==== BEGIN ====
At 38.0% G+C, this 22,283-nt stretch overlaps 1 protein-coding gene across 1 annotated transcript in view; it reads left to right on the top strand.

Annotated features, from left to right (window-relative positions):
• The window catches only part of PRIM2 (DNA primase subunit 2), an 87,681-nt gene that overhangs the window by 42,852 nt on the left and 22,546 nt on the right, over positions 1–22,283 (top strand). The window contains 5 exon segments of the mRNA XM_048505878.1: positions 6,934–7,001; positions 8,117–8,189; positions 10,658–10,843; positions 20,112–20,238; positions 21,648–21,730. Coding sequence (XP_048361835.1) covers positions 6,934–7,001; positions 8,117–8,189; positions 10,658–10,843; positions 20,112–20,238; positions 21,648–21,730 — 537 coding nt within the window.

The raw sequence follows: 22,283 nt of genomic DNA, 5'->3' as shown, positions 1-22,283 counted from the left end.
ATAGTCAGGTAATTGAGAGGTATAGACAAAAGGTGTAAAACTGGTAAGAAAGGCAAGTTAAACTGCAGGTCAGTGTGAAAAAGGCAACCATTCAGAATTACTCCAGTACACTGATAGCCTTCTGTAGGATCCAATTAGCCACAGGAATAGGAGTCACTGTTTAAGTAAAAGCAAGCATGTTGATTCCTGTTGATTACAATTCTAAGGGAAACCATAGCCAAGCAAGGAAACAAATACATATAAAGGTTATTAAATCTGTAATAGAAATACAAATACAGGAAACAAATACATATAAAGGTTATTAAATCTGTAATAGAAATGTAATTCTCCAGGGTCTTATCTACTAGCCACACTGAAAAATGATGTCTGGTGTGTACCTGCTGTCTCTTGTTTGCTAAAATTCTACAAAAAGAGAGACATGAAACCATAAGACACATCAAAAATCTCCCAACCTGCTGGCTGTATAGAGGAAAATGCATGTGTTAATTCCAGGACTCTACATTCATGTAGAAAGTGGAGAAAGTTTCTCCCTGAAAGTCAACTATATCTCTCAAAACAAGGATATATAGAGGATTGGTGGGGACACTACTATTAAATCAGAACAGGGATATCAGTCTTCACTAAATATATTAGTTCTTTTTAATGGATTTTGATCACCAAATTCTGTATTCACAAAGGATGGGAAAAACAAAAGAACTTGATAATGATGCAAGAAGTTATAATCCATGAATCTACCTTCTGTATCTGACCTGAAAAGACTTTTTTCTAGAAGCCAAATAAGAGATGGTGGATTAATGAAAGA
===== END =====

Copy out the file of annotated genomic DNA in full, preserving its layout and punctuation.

At 38.0% G+C, this 22,283-nt stretch overlaps 1 protein-coding gene across 1 annotated transcript in view; it reads left to right on the top strand.

Annotated features, from left to right (window-relative positions):
• The window catches only part of PRIM2 (DNA primase subunit 2), an 87,681-nt gene that overhangs the window by 42,852 nt on the left and 22,546 nt on the right, over positions 1–22,283 (top strand). The window contains 5 exon segments of the mRNA XM_048505878.1: positions 6,934–7,001; positions 8,117–8,189; positions 10,658–10,843; positions 20,112–20,238; positions 21,648–21,730. Coding sequence (XP_048361835.1) covers positions 6,934–7,001; positions 8,117–8,189; positions 10,658–10,843; positions 20,112–20,238; positions 21,648–21,730 — 537 coding nt within the window.

The raw sequence follows: 22,283 nt of genomic DNA, 5'->3' as shown, positions 1-22,283 counted from the left end.
ATAGTCAGGTAATTGAGAGGTATAGACAAAAGGTGTAAAACTGGTAAGAAAGGCAAGTTAAACTGCAGGTCAGTGTGAAAAAGGCAACCATTCAGAATTACTCCAGTACACTGATAGCCTTCTGTAGGATCCAATTAGCCACAGGAATAGGAGTCACTGTTTAAGTAAAAGCAAGCATGTTGATTCCTGTTGATTACAATTCTAAGGGAAACCATAGCCAAGCAAGGAAACAAATACATATAAAGGTTATTAAATCTGTAATAGAAATACAAATACAGGAAACAAATACATATAAAGGTTATTAAATCTGTAATAGAAATGTAATTCTCCAGGGTCTTATCTACTAGCCACACTGAAAAATGATGTCTGGTGTGTACCTGCTGTCTCTTGTTTGCTAAAATTCTACAAAAAGAGAGACATGAAACCATAAGACACATCAAAAATCTCCCAACCTGCTGGCTGTATAGAGGAAAATGCATGTGTTAATTCCAGGACTCTACATTCATGTAGAAAGTGGAGAAAGTTTCTCCCTGAAAGTCAACTATATCTCTCAAAACAAGGATATATAGAGGATTGGTGGGGACACTACTATTAAATCAGAACAGGGATATCAGTCTTCACTAAATATATTAGTTCTTTTTAATGGATTTTGATCACCAAATTCTGTATTCACAAAGGATGGGAAAAACAAAAGAACTTGATAATGATGCAAGAAGTTATAATCCATGAATCTACCTTCTGTATCTGACCTGAAAAGACTTTTTTCTAGAAGCCAAATAAGAGATGGTGGATTAATGAAAGA